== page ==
Ultra Rugged Charging Cables ensure you can continue the adventure no matter where you are.
Nomad, a company known for making high-quality, minimalist, practical tools that keep users powered on the go, has just released a new set of charging cables for the urban nomad. Power is at the heart of everything we do. We reach out to others using a tiny computer that we carry with us (smartphones) and we require a connection to power in order to keep the lines of communication open and available. Nomad knows how to create products that help people when they are on the move and as such they have released a gorgeous line of cables that are as durable as they are stylish.
Each of the three cables features braided ballistic nylon with reinforced RF shielding. The cables also have a thick protective PVC jacket and an extra thick wire gauge with kevlar core. Originally developed to protect military forces from shrapnel and bullets, the cables are designed to wear well no matter how much you use them. And as such, they have been tested to military specs (built to withstand over 10,000 flexions). You really won’t have to worry about these cables fraying or getting tangled. They are all 5-feet long, which is plenty of length for most charging needs. The cables even come with their own cable management with their Vulcanized LSR Cable Tie.
Fortunately, I’ve been able to test out these new powerhouse cables and am eager to share my thoughts.
This is probably the best basic Lightning cable I’ve used. I charge my iOS Lighting compatible devices so much that the standard Apple Lightning cable ends up looking like it’s been run over by a lawn mower when I’m really just wrapping it up and storing it in my laptop bag. I need something durable for travel – even just the daily commute. The Nomad Lightning Cable is designed to last. In addition to the specs listed above, the Lightning Cable also includes 20AWG for fast charging.
As a test, I charged my iPhone 7 with the Nomad Lightning Cable and just a standard while Apple Lighting charge/sync cable. Each cable had 5 minutes (timed by my Apple Watch) to charge wth my phone and I used the same port on a USB power station on my desk. I found that the Apple Lightning cable added 4% to my iPhone’s battery as did the Nomad Lightning Cable. So, we’ll call that a draw on that test. The Nomad cable beats the Apple cable in terms of durability, though. Now, one thing I need to note here is that my battery was at 72% when I started my testing and well over 85% by the time I was completed. iPhone batteries have been known to charge faster at first and then slower when the are closer to 100%. So some of my charging results could be skewed by that.
3-in-1 Universal Cable
The one cable to rule them all. Nomad’s Universal Cable truly is. I’ve used many different types of multi-use cables, but none that incorporates Lightning, Micro USB, and USB-C into its ecosystem. The main cable is Micro USB with the tips being the other two types of connectors. The tips are very well positioned on the cable. They lift and twist to cover the Micro USB connector and are easily managed. I did find that connecting the tips to the cable can be a little aggravating at times. They are designed to fit on the Micro USB end in a certain way and if they aren’t turned to be on the correct side, you could end up trying to force the tip onto the cable and risk damaging it. Take it from me, pay attention to which side the tip should be on.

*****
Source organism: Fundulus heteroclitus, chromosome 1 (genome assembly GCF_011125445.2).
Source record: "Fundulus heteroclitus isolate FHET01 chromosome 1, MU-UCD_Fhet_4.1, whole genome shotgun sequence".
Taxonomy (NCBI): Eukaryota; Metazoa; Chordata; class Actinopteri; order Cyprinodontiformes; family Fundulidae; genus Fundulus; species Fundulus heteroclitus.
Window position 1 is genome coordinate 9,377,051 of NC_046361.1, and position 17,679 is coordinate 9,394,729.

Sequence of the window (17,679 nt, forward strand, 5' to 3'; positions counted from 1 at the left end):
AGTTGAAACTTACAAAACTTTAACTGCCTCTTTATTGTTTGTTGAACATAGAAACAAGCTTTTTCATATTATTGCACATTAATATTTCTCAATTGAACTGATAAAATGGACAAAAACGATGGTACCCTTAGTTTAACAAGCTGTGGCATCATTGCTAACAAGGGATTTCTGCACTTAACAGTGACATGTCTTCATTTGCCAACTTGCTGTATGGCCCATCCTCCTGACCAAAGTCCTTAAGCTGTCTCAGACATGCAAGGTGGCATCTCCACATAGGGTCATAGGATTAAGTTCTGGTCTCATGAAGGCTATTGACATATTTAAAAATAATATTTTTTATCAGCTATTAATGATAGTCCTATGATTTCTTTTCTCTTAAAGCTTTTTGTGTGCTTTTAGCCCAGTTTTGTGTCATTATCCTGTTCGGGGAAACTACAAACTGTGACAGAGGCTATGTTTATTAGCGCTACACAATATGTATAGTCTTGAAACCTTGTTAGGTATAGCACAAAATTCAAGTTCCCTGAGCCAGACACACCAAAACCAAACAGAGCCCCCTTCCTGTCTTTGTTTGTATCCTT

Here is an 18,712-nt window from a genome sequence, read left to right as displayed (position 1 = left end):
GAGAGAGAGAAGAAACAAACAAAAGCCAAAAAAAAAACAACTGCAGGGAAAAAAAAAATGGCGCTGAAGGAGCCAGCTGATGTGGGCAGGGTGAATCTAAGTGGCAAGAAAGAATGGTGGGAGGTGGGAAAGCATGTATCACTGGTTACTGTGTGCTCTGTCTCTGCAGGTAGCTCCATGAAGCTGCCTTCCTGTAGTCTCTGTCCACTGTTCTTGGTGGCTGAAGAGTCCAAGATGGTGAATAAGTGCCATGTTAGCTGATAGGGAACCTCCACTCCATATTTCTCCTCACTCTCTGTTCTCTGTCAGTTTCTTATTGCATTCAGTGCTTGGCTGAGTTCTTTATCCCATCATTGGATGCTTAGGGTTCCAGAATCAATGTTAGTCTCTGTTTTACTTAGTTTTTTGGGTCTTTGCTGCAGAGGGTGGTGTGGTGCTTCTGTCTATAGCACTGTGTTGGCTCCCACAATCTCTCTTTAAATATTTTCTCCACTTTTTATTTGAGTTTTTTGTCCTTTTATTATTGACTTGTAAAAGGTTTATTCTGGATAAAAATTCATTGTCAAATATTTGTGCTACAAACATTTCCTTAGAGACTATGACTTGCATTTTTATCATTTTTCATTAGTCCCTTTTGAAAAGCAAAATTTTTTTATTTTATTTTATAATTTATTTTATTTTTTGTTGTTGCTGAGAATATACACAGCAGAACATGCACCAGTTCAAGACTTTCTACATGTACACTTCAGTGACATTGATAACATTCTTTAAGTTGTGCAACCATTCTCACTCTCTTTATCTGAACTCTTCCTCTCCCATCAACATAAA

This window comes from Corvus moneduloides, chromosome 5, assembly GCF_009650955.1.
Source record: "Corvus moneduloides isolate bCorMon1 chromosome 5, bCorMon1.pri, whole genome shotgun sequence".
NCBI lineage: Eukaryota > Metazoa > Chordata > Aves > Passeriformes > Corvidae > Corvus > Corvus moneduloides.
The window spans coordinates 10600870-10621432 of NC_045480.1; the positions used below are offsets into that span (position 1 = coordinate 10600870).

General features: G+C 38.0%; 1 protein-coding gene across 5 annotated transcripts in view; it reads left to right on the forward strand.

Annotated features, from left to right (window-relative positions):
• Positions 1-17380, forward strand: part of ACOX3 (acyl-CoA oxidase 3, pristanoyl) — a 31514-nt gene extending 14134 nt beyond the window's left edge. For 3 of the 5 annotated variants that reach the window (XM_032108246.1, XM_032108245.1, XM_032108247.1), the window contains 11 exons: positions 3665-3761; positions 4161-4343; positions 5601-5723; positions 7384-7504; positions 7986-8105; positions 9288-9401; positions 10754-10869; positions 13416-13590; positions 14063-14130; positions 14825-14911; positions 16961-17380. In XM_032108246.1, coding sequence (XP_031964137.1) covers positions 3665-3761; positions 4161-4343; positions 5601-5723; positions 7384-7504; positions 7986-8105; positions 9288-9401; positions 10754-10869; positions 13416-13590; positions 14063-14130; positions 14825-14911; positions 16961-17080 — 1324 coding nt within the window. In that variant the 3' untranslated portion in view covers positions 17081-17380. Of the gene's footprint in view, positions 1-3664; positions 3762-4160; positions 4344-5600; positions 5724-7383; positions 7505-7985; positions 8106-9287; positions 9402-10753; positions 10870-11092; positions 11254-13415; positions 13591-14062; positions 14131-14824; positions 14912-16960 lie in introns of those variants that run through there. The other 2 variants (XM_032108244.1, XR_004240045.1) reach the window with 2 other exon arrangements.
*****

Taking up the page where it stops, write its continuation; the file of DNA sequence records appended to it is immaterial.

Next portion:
As for charging, I ran the same test on the Universal cable as I did on the Lightning cable. After 5 minutes, the Universal cable only added 3% to my iPhone 7. In my opinion, it’s really not fair to compare this cable directly to a standard Lightning cable because I wouldn’t use it, in the same way, I would a plain old Lightning cable. I would take this cable when I didn’t want to have multiple types of cables on me at one time.
This is somewhat of a unique device/accessory in the technology world. In fact, I’ve only seen one other instance of it. It’s a portable battery and charging cable in one. The cable acts as a passthrough so that when it’s connected to power and your phone, the phone gets charged first and then the battery. The battery has a capacity of 2350 mAh, which is enough for one full charge for an iPhone 7 or iPhone 7 Plus. The battery has a status light on its side and seems to be very sturdy.
I ran two separate tests on the Battery Cable. First, the standard charging test (same as above). The Battery Cable produced 2% battery for my phone. The second test was to charge my phone directly from the battery – without it being plugged into power. With that test, I gained 3% battery power (at this point the battery was at 85% – I do believe the rate at which it charges slows down a bit).
This is an interesting device, but one that has a great purpose – it keeps you from carrying a cable AND a battery. It is a little heavy, but not so much that it would weigh down a bag. Also, I wish the longer end of the cable was on the standard USB side rather than the Lighting cable side. I did find that the battery gets just a little bit warm after it’s been charging a device for very long. It wasn’t hot to the touch, just warm. I would love this product for traveling – especially in airport situations because you could plug into a charging station or wall without having to fumble through various devices/cables in that confined environment.
All the Nomad Ultra Rugged Charging Cables are good choices for durable, long-lasting cables. The range in price between the cables is $29 – $40. They are built to outlast the other cables in the market and I do believe they can.